Clinton Unveils Sweeping Tobacco Curbs: Cigarette Firms Challenge FDA in Court

By Woellert, Lorraine | The Washington Times (Washington, DC), August 24, 1996 | Go to article overview

Clinton Unveils Sweeping Tobacco Curbs: Cigarette Firms Challenge FDA in Court


Woellert, Lorraine, The Washington Times (Washington, DC)


President Clinton yesterday declared nicotine a drug and imposed strict limits on tobacco advertising to curb teen-age smoking.

Cigarette makers reacted immediately with legal action that could delay or even thwart the effort.

Mr. Clinton, surrounded by children, unveiled the tobacco regulations in a Rose Garden ceremony that capped a marathon week of bill signings.

The new rules aim to cut the number of teen smokers by half over the next seven years.

"With this historic action we are taking today, Joe Camel and the Marlboro Man will be out of our children's reach forever," Mr. Clinton told an audience that included former Surgeon General C. Everett Koop. "The cigarette companies still have a right to market their products to adults, but today we are drawing the line on children, fulfilling our obligation as adults to protect them from influences that too often are stronger than they are."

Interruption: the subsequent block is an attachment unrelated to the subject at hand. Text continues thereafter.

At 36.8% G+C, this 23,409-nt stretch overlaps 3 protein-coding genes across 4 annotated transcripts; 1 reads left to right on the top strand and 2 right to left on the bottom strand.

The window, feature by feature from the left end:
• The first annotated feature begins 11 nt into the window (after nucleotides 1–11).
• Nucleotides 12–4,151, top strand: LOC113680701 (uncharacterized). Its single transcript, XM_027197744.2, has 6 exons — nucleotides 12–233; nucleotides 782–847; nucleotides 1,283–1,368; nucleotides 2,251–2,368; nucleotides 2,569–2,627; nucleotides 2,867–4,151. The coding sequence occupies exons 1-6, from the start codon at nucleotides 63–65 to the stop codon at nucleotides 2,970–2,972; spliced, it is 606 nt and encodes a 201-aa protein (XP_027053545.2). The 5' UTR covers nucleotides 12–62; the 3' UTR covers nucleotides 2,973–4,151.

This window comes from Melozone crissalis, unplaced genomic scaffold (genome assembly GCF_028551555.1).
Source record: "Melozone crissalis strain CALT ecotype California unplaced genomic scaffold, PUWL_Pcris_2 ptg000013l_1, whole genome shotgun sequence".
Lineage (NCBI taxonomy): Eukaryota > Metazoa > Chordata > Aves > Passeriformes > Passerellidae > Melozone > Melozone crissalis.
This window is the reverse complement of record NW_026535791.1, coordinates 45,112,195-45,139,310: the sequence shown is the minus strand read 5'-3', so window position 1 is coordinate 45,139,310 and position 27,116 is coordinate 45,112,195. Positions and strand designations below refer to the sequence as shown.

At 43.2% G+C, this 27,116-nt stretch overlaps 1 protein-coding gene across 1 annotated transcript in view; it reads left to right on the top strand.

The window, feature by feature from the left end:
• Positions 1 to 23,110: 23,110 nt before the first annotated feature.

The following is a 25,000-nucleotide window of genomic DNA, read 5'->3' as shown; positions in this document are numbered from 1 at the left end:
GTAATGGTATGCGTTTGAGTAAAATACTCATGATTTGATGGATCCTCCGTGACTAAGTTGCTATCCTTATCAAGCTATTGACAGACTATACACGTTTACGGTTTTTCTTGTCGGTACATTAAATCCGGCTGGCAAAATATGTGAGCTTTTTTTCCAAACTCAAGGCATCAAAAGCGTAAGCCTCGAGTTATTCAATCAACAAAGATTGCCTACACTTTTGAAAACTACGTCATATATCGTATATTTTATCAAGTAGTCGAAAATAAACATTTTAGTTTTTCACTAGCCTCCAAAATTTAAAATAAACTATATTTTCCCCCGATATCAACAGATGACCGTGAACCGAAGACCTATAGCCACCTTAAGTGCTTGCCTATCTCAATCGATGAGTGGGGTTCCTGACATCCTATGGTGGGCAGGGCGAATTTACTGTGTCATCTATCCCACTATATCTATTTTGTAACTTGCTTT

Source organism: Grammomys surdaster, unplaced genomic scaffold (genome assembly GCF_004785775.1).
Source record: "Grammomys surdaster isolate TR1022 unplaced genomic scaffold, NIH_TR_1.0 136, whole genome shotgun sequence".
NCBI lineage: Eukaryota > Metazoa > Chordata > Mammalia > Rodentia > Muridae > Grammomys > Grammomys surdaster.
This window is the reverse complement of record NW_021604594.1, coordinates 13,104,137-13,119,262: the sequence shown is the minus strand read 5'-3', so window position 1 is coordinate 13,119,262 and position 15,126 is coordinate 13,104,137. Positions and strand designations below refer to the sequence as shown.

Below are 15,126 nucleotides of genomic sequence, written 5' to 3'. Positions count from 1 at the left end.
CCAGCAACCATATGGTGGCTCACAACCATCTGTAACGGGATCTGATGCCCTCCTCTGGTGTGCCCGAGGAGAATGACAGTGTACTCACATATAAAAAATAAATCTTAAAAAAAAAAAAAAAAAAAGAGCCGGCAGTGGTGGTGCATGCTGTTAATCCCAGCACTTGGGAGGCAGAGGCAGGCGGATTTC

The White House action is significant beyond its immediate aim of controlling cigarette sales and advertising because, for the first time in history, it puts oversight of tobacco ads under the Food and Drug Administration.

The regulations are scheduled to take effect over the next six to 12 months. But tobacco companies have made clear they will fight them in court, claiming only Congress can give the FDA regulatory authority over tobacco.

As the new rules go into effect, the FDA will begin enforcing tobacco advertising laws the same way it does the marketing of prescription drugs. Tobacco makers that violate the rules will be subject to warnings, civil penalties and possible seizure of their products.

Just hours after the president's speech, the tobacco and advertising industries filed a complaint in U.S. District Court in Greensboro, N.C., arguing that the FDA has no jurisdiction over tobacco. The filing is the latest action in a lawsuit the industries filed last year when the FDA first proposed the rules.

The court set a meeting on the case for Monday.